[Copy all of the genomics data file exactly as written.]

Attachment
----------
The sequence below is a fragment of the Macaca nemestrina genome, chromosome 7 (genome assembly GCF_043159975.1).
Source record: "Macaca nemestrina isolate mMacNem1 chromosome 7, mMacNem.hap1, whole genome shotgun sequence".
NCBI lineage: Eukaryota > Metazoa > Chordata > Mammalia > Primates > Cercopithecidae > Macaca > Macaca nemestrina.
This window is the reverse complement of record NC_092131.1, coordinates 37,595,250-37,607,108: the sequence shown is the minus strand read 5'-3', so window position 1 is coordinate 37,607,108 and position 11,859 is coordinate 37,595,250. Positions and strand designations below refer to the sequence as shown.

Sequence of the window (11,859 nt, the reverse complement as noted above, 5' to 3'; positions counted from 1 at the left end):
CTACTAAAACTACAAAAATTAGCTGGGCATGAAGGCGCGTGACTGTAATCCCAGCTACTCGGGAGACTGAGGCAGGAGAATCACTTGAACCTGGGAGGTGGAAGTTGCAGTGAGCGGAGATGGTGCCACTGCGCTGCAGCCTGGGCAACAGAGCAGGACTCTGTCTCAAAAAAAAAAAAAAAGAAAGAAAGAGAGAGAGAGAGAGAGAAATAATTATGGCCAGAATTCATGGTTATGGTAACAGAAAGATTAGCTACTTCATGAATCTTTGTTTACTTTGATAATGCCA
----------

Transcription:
The sequence below is a fragment of the Macaca nemestrina genome, chromosome 7 (genome assembly GCF_043159975.1).
Source record: "Macaca nemestrina isolate mMacNem1 chromosome 7, mMacNem.hap1, whole genome shotgun sequence".
NCBI lineage: Eukaryota > Metazoa > Chordata > Mammalia > Primates > Cercopithecidae > Macaca > Macaca nemestrina.
This window is the reverse complement of record NC_092131.1, coordinates 37,595,250-37,607,108: the sequence shown is the minus strand read 5'-3', so window position 1 is coordinate 37,607,108 and position 11,859 is coordinate 37,595,250. Positions and strand designations below refer to the sequence as shown.

Sequence of the window (11,859 nt, the reverse complement as noted above, 5' to 3'; positions counted from 1 at the left end):
CTACTAAAACTACAAAAATTAGCTGGGCATGAAGGCGCGTGACTGTAATCCCAGCTACTCGGGAGACTGAGGCAGGAGAATCACTTGAACCTGGGAGGTGGAAGTTGCAGTGAGCGGAGATGGTGCCACTGCGCTGCAGCCTGGGCAACAGAGCAGGACTCTGTCTCAAAAAAAAAAAAAAAGAAAGAAAGAGAGAGAGAGAGAGAGAAATAATTATGGCCAGAATTCATGGTTATGGTAACAGAAAGATTAGCTACTTCATGAATCTTTGTTTACTTTGATAATGCCA